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‘Like making a pilgrimage’: Tens of thousands queue for hours to pay tribute to Queen at Buckingham Palace

‘They’ll be talking about this day for centuries, and we can say we were here,’ says one well-wisher who persevered through lengthy waiting times

Colin Drury
Buckingham Palace
Sunday 11 September 2022 17:18 BST
Laying tributes as a crowd felt like a ‘communal experience’, some said
Laying tributes as a crowd felt like a ‘communal experience’, some said (Reuters)

The queue was huge. It snaked out into St James’s Park, down the Mall, across into Green Park and up to Picadilly Circus. For some people, it took more than two hours to navigate. Many gave up long before they got to the front. But for those who persevered, it was, they said, absolutely worth it.

This was the scene as tens of thousands of people descended on Buckingham Palace on Sunday to pay their final respects to the Queen.

They came with flowers and notes of gratitude for 70 years of service, and they soaked in a blue-skied atmosphere that was part sorrowful, part celebratory. And which was positively not going to be spoiled by a bit of waiting around.

“We’re British!” declared James Bonehill, a 25-year-old transport consultant. “Queueing is what we do. What’s two hours to experience a moment of history? I’d have queued far longer if necessary. They’ll be talking about this day for centuries, and we can say we were here. That’s pretty amazing.”

The queuing, some suggested, had even added to the whole experience.

“Do you know what?” asked Rani Shergill, a 52-year-old IT engineer. “We were coming slowly down the Mall and, because you’re with thousands of others all making the same journey, it almost felt like a pilgrimage.

“For me, it turned it into a communal experience. The atmosphere – there’s people talking, smiling, remembering her [the Queen]. I think it suits her legacy. She’s brought people together one last time. It’s perfect, actually.”

The mother-of-one herself had brought flowers, though had not been able to get hold of anything white and yellow – the colours reported to have been the Queen’s favourite colours. “The florist said everyone had been asking for the same,” she said.

The headline moment of the day for many came when police were suddenly everywhere and – here he comes, here he comes! – the new King Charles III was driven down the Mall and into the palace grounds. He didn’t do much in the back of that car. What could he do? But he smiled and he waved, and that was enough. It was a home crowd, after all.

“We can now say we’ve seen the King,” said Carrie Faraday, a 42-year-old housing officer. “And that’s such a huge thing.”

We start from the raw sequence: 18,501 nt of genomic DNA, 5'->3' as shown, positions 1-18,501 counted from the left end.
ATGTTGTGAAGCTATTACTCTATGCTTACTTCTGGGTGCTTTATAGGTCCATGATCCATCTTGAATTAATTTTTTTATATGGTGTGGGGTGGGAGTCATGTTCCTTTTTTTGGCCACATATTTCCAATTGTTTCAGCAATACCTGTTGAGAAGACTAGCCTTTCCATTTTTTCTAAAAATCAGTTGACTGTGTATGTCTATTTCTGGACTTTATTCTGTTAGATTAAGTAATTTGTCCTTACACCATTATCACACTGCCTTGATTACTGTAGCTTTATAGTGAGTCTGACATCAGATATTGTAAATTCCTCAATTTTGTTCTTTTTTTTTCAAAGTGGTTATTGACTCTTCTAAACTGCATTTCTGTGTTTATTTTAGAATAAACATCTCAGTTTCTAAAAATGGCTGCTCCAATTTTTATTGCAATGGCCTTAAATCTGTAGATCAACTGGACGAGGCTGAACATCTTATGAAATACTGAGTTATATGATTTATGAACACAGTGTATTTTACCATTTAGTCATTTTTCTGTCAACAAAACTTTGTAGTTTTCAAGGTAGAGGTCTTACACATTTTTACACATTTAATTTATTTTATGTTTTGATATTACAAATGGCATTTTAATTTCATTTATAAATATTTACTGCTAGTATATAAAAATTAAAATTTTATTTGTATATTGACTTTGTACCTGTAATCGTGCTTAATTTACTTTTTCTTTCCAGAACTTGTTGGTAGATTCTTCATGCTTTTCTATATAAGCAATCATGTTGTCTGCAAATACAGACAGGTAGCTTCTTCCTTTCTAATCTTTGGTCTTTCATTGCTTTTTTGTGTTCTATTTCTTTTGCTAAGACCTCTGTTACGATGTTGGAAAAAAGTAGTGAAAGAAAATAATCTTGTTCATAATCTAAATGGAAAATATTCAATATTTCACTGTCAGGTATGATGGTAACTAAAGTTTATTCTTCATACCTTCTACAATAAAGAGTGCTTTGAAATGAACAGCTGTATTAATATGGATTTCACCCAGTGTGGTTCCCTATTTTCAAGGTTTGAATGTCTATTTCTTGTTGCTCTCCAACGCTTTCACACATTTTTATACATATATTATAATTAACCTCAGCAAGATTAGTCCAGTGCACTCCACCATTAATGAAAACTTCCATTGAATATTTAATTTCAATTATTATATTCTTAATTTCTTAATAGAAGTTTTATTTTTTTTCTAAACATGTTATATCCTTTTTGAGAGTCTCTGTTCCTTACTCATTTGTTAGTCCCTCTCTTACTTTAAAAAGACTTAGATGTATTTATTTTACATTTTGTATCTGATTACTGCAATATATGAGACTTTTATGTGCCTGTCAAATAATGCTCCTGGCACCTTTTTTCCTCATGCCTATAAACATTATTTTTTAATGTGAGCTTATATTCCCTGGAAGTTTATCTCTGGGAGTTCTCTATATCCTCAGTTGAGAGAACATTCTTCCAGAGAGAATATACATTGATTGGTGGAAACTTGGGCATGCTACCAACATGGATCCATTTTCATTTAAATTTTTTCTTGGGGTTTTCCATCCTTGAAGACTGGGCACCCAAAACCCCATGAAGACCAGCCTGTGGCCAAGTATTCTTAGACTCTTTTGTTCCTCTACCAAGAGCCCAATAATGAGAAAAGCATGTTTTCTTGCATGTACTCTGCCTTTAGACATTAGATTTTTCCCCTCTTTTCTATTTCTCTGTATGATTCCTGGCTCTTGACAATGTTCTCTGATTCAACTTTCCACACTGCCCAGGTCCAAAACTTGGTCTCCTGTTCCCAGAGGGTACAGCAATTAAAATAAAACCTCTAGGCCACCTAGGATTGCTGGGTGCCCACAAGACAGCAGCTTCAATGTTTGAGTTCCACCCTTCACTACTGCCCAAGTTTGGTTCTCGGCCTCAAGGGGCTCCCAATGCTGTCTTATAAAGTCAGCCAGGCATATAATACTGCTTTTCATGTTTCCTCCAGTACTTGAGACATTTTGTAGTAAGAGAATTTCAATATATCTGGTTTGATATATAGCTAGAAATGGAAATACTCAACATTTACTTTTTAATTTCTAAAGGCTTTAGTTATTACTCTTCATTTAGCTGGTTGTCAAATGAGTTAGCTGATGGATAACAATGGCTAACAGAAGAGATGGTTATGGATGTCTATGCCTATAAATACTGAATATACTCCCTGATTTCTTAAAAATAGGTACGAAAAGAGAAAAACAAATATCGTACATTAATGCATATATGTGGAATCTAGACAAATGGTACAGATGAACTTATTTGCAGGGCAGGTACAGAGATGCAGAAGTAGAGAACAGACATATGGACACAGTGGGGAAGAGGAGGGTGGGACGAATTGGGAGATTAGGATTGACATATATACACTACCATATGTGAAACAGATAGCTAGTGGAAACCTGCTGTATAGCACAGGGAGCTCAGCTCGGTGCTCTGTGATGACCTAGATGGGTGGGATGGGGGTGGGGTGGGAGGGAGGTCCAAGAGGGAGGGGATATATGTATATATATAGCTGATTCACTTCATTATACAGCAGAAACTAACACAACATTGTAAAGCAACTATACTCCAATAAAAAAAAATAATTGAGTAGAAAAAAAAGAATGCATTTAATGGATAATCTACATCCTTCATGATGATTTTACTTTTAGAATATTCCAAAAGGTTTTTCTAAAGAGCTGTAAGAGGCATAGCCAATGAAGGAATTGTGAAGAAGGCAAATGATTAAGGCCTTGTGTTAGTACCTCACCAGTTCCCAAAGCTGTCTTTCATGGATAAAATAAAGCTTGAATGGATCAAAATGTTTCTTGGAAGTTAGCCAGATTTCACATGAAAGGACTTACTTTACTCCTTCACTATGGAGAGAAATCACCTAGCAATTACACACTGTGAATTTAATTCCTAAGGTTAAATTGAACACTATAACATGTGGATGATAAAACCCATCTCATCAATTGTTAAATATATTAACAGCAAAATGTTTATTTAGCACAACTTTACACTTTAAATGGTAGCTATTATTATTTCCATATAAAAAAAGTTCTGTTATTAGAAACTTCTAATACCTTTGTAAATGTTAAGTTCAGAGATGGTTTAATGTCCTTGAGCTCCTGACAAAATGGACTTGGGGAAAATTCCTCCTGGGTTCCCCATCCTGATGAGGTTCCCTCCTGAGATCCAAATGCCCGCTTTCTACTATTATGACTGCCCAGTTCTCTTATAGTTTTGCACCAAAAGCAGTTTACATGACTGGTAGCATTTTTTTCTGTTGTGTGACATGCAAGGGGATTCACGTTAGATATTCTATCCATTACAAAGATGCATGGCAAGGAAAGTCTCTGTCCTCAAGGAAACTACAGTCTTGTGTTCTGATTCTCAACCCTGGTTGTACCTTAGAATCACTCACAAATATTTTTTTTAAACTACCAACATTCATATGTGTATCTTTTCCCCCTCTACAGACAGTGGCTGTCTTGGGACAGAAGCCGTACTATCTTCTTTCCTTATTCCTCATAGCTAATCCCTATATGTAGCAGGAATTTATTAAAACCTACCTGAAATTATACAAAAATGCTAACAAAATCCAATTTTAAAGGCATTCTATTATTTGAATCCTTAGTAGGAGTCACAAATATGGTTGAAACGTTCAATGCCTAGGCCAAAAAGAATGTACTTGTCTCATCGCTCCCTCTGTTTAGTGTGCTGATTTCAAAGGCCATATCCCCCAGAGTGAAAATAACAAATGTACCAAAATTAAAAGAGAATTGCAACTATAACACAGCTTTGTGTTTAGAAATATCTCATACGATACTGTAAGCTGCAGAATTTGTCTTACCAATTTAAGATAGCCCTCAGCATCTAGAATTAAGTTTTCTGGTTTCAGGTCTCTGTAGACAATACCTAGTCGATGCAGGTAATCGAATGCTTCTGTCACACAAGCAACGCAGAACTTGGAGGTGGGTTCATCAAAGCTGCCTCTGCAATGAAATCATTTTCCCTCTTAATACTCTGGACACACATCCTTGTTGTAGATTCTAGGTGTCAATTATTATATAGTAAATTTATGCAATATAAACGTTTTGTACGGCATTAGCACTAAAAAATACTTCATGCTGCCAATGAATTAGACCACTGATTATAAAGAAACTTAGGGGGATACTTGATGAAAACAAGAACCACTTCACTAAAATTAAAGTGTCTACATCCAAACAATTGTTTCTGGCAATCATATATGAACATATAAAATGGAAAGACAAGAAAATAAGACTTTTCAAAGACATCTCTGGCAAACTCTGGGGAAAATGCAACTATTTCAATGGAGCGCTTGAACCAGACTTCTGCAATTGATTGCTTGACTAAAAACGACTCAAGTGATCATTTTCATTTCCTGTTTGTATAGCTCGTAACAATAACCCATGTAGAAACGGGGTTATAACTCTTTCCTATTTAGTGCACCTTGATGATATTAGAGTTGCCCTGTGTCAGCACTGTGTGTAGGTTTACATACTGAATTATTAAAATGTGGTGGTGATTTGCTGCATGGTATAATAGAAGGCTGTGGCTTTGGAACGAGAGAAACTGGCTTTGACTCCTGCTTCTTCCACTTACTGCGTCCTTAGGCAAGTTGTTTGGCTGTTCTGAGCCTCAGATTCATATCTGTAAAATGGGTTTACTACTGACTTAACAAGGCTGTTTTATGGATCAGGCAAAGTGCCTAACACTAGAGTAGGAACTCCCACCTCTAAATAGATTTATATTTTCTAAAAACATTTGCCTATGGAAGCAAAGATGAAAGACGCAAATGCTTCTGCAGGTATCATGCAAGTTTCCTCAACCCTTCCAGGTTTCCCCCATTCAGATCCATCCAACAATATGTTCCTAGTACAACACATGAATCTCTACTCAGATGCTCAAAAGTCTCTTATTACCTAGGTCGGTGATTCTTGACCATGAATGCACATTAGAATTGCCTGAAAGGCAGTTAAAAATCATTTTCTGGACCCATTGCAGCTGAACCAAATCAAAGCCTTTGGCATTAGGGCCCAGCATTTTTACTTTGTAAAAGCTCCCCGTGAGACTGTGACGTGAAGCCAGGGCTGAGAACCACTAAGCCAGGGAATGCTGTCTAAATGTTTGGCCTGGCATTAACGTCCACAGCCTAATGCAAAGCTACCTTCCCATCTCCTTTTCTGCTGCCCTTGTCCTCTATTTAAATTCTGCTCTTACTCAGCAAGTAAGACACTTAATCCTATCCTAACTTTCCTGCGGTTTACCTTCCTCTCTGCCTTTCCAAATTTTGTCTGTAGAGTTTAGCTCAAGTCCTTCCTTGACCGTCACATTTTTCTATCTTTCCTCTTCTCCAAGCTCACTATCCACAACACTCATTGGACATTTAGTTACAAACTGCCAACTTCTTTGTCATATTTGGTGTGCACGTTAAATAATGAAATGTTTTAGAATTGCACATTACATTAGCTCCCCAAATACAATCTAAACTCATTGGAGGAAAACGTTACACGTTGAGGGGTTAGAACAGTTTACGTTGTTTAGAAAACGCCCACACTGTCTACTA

Carrie Faraday (middle) with daughters Darcy and Erin (Colin Drury/The Independent)

She and husband Nathan had bought their two daughters – Darcy, 13, and Erin, 10 – to witness the momentous day. They’d also brought their son, Quinn, but, at three years old, he was more interested, not unreasonably perhaps, in his iPad than in accessions.

“I just thought it was important for them to come,” said Carrie. “Days like this don’t come along very often and it’s something they’ll be able to look back on and tell their children about, their grandchildren.”

She had, she said, just the slightest twinge of guilt as the King came past. “We were all so excited,” she said. “But that’s someone who is dealing with the loss of their mother so I did feel mixed emotions. But I think the support [of the crowds] must be a comfort to him.”

Queues to get to Buckingham Palace (PA)

Remembering that the world is too big for even the most momentous death to stop it turning, more conversation appeared to revolve around the new monarch than his mother.

A general consensus suggested that he would make for a good king.

“Well,” said Maureen Sparks, “he’s learnt from the best, hasn’t he?”

The 71-year-old retired teacher pointed out that who many see as this country’s three greatest monarchs – Elizabeth, Victoria and now Elizabeth II – have all been women.

“So, he’s immediately at a disadvantage,” she smiled. “But I think he’s made an exemplary start. His speech had such gravitas and dignity at such a difficult time.”

She had, in fact, been thinking about the now almost clichéd refrain that the Queen was the country’s constant over a period of huge change.

“I think that’s true but we’ve had Charles for 70 years too,” she said. “So, I think, if he does it right, it will feel very natural for him to be King. I suspect the consistency will remain.”

James Bonehill and Llewelyn Rees (Colin Drury/The Independent)

As people moved away from the palace, they were filtered into Green Park where a sea of flowers was filling the grounds. So many bunches that the air had taken on a perfumed scent all of its own.

Yet the sheer numbers of people here – and those massive queues – did rather raise a question.

If so many people are still so keen to pay their respects to the Queen, will just four days lying in state be enough?

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